deletePaste($pasteid);
       return array('','','Paste was properly deleted.');
   }

   The $pasteid variable comes directly from $_GET['pasteid'], which the
   attacker can control. The $deletetoken variable comes from
   $_GET['deletetoken']. If $deletetoken matches the HMAC, $pasteid is
   passed to deletePaste(), which runs:
   
     unlink(dataid2path($pasteid).$pasteid);

    Thus, if an attacker can compute the HMAC, they can delete arbitrary
    files on the server. The HMAC can be computed if the salt is known.
    Forging the HMAC without already knowing the salt is easy because of
    Issue 2.7 and Issue 2.1.

2.9. HMAC Uses SHA1 instead of SHA256

   Exploitability: Very Low
   Security Impact: Low

   ZeroBin uses a SHA1 HMAC to derive the delete token. SHA1 should be
   replaced with a better hash function, like SHA256.

2.10. No Cross-Site Request Forgery Protection

   Exploitability: Medium
   Security Impact: Medium

   ZeroBin does not attempt to prevent Cross-Site Request Forgery (CSRF)
   attacks. A malicious website can make a user's browser delete ZeroBin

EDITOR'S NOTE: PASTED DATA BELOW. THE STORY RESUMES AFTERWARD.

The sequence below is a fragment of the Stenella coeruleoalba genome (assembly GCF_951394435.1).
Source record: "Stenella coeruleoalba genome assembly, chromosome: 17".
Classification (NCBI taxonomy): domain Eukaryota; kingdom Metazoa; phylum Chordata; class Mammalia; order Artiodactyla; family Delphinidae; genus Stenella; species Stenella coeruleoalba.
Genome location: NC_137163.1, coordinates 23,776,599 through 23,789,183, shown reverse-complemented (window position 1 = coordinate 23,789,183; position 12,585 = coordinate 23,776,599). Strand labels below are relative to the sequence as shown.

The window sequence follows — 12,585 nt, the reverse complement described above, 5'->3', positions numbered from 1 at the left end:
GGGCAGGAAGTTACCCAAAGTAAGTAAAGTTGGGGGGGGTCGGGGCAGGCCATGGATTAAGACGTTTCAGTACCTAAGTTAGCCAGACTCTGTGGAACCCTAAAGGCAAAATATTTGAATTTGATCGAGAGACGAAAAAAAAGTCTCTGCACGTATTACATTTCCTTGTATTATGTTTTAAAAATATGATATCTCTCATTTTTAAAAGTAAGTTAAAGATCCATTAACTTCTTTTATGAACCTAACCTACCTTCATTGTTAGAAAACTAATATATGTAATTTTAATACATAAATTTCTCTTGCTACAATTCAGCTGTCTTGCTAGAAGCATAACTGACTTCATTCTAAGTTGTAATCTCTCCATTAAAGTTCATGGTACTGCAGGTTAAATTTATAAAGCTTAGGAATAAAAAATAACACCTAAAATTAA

posts (if the delete token is known), create posts, and post comments
   to existing posts.

   A CSRF attack to post comments can be a problem when a malicious
   website wants to find out the ZeroBin VizHash of its visitors, to see
   what they have been commenting. The attack would work as follows:

     1. Alice suspects Bob posted a rude ZeroBin comment.
     2. Alice generates a web page that causes Bob's browser to comment
        "I AM BOB!" on a ZeroBin post.
     3. Alice emails a link to the malicious page to Bob.
     4. Bob clicks the link.
     5. Alice checks the post, sees that the "I AM BOB!" comment has the
        same VizHash as the rude comment. Alice now knows it was Bob
        that made the rude comment.

3. Coding Practices